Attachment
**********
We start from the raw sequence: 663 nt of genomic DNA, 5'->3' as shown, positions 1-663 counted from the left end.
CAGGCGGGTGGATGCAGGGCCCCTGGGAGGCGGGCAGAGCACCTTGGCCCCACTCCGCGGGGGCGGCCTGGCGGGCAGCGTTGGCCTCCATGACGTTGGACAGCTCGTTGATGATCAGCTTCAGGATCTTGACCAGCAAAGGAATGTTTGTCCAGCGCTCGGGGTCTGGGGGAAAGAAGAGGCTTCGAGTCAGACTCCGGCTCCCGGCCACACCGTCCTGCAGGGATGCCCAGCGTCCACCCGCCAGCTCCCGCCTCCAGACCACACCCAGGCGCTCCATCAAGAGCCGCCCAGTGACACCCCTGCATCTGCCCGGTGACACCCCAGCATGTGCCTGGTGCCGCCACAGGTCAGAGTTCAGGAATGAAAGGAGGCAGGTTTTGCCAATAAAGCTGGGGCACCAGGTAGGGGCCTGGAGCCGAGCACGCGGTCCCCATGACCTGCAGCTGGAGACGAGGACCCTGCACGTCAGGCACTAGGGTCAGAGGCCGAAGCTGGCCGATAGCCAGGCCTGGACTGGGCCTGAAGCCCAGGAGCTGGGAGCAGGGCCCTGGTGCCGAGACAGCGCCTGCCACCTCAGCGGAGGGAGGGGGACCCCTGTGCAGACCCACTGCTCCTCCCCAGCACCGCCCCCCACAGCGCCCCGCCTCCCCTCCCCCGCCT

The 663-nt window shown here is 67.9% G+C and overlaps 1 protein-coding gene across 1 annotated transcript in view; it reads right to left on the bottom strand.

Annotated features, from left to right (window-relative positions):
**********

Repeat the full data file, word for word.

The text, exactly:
We start from the raw sequence: 663 nt of genomic DNA, 5'->3' as shown, positions 1-663 counted from the left end.
CAGGCGGGTGGATGCAGGGCCCCTGGGAGGCGGGCAGAGCACCTTGGCCCCACTCCGCGGGGGCGGCCTGGCGGGCAGCGTTGGCCTCCATGACGTTGGACAGCTCGTTGATGATCAGCTTCAGGATCTTGACCAGCAAAGGAATGTTTGTCCAGCGCTCGGGGTCTGGGGGAAAGAAGAGGCTTCGAGTCAGACTCCGGCTCCCGGCCACACCGTCCTGCAGGGATGCCCAGCGTCCACCCGCCAGCTCCCGCCTCCAGACCACACCCAGGCGCTCCATCAAGAGCCGCCCAGTGACACCCCTGCATCTGCCCGGTGACACCCCAGCATGTGCCTGGTGCCGCCACAGGTCAGAGTTCAGGAATGAAAGGAGGCAGGTTTTGCCAATAAAGCTGGGGCACCAGGTAGGGGCCTGGAGCCGAGCACGCGGTCCCCATGACCTGCAGCTGGAGACGAGGACCCTGCACGTCAGGCACTAGGGTCAGAGGCCGAAGCTGGCCGATAGCCAGGCCTGGACTGGGCCTGAAGCCCAGGAGCTGGGAGCAGGGCCCTGGTGCCGAGACAGCGCCTGCCACCTCAGCGGAGGGAGGGGGACCCCTGTGCAGACCCACTGCTCCTCCCCAGCACCGCCCCCCACAGCGCCCCGCCTCCCCTCCCCCGCCT

The 663-nt window shown here is 67.9% G+C and overlaps 1 protein-coding gene across 1 annotated transcript in view; it reads right to left on the bottom strand.

Annotated features, from left to right (window-relative positions):